‘No one-size-fits-all solution to global terror,’ says U.S. diplomat to the UN Michelle Sison

Virginia-born Ambassador Michele Sison is the U.S. Deputy Permanent Representative to the United Nations, Her parents are from Pangasinan

Virginia-born Ambassador Michele Sison is the U.S. Deputy Permanent Representative to the United Nations, Her parents are from Pangasinan

By Cristina DC Pastor

Ambassador Michele Sison, who is the U.S. Deputy Permanent Representative to the United Nations, said defeating terrorism and its “poisonous ideologies” requires an action plan that will address the conditions that feed radicalization.

The U.S., she said, supports a proposal that each member country develop its own action plan against terrorism with the UN coordinating the overall effort. Such plans, “tailored” to each member country, should involve the national and local governments, the private sector, youth, women, religious and educational leaders, and civil society.

Speaking before the UN General Assembly on February 12, Sison, a first-generation FilAm born in Arlington, Virginia, said, “different countries have different perspectives on this challenge,” and that there is “no one size fits all approach” to addressing the scourge of global terror.

“We may even disagree about the precise factors that drive radicalization in our diverse societies,” she said. “There is truly no ‘one size fits all’ solution to these challenges. For this reason, we strongly welcome the Secretary-General’s recommendation that national action plans be tailored to local conditions. Our governments have learned lessons over many years that local perspectives and conditions must be accounted for.”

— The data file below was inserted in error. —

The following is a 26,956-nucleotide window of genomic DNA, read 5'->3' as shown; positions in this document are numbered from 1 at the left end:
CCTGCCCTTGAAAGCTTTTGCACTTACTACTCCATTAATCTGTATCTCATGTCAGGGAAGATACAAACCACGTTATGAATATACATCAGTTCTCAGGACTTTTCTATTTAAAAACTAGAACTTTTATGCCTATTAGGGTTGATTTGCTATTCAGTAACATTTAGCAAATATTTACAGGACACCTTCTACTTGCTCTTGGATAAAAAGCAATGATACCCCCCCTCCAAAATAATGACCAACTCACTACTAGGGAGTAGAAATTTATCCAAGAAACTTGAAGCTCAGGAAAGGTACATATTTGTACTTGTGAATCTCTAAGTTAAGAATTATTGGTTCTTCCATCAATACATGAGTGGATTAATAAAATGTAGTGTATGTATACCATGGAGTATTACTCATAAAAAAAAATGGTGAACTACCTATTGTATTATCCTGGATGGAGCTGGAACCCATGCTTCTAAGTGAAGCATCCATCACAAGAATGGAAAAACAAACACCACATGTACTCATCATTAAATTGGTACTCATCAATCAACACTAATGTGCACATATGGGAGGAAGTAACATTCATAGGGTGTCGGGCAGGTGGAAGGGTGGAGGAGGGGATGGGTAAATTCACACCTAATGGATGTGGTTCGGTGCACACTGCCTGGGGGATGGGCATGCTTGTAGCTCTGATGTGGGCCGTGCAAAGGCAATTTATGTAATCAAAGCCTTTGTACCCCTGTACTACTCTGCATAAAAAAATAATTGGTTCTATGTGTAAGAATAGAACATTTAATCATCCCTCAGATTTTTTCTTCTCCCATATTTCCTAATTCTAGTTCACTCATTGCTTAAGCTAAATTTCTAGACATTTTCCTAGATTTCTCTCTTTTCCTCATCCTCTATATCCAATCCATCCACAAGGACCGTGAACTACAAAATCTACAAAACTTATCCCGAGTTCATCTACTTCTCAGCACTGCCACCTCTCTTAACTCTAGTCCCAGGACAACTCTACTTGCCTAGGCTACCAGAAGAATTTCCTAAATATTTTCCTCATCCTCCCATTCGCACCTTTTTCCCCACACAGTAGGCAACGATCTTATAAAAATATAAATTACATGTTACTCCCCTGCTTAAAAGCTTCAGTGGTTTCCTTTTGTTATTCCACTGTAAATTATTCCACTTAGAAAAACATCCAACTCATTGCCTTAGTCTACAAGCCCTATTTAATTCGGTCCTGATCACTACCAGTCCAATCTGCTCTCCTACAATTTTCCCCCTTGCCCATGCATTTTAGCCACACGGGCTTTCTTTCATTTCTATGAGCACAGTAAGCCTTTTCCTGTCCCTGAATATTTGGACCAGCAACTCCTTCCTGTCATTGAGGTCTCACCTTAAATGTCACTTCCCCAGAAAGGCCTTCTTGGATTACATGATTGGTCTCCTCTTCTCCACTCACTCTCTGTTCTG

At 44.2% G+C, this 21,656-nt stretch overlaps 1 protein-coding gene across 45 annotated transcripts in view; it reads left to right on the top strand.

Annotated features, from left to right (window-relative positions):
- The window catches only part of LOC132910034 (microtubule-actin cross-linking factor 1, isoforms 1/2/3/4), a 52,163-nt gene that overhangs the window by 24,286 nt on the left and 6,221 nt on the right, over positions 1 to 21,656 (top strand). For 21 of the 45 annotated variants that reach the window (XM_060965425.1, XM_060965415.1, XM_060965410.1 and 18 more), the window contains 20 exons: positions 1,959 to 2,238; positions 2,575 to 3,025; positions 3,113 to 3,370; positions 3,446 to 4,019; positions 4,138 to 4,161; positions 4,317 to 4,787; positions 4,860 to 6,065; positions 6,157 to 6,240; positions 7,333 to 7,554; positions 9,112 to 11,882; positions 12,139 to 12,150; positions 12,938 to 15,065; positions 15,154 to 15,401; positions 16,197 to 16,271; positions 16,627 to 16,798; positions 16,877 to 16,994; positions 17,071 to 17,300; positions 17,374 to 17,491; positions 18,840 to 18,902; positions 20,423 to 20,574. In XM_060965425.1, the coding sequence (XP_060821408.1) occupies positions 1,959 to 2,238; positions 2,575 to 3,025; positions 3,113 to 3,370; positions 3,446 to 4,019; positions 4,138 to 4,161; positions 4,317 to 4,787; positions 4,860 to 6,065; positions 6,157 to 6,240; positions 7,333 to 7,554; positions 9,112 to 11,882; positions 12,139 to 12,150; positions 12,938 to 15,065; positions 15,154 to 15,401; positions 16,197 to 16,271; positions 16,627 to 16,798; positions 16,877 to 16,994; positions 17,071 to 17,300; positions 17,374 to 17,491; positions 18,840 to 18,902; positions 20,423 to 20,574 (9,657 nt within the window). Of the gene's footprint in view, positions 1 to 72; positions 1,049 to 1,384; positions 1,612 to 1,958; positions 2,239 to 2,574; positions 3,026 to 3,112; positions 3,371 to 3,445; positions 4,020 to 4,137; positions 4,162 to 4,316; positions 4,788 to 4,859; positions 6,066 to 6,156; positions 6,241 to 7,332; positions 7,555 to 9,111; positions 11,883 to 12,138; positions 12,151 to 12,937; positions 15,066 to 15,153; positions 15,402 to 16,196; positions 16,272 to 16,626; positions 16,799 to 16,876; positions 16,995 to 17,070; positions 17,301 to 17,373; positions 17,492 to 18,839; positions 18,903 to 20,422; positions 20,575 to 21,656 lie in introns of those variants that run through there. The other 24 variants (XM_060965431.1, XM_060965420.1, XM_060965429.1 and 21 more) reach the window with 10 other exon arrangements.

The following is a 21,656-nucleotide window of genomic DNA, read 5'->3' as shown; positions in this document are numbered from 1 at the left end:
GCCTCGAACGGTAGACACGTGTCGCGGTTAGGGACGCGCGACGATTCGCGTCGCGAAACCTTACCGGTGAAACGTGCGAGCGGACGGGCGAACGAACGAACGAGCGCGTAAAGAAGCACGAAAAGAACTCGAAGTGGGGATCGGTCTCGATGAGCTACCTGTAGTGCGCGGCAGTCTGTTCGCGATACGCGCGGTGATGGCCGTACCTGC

The remarks of Sison, a career member of the U.S. Foreign Service, were in support of the Secretary-General Ban Ki-moon’s “visionary initiative” to fight terrorism by preventing extremism. Bombs and military might are not enough to neutralize the “new war of ideas.”

“Addressing the conditions conducive to terrorism – and implementing human-rights based counterterrorism programs within the rule of law – are so very critical,” she said. “Defeating terrorists on the battlefield is not enough.”

She stressed, “We must find ways to prevent our people from being radicalized in the first place, making them vulnerable to terrorist recruitment.” At a recent Leaders’ Summit on Countering ISIL and Violent Extremism in New York, Sison noted how many world leaders have “reaffirmed their commitment to preventing and countering violent extremism.”

Sison was born in Virginia in 1959. Her parents, Pablo and Veronica Sison, trace their roots to Lingayen, Pangasinan, according to a State Department bio. She has two sisters, Victoria Sison Morimoto and Cynthia Sison Morrissey.

Sison was previously married and has two daughters, Jessica and Alexandra.

A graduate of Political Science from Wellesley College, Sison also studied at the London School of Economics. She joined the State Department in early 1980s, starting as a Consul in Port-au-Prince, Haiti. She held a series of consular positions in U.S. posts in Togo, Benin, Cameroon and Ivory Coast, until becoming Consul General in Chennai, India from 1996 to 1999. Following her confirmation in 2004, she became the U.S. Ambassador to the United Arab Emirates in 2004, and later Lebanon in 2008.

“During her tenure as Ambassador (to the UAE), the U.S. has expanded its military and law enforcement cooperation with the United Arab Emirates, as well as increased trade, investment, and people-to-people programs,” says a State Department statement.

 



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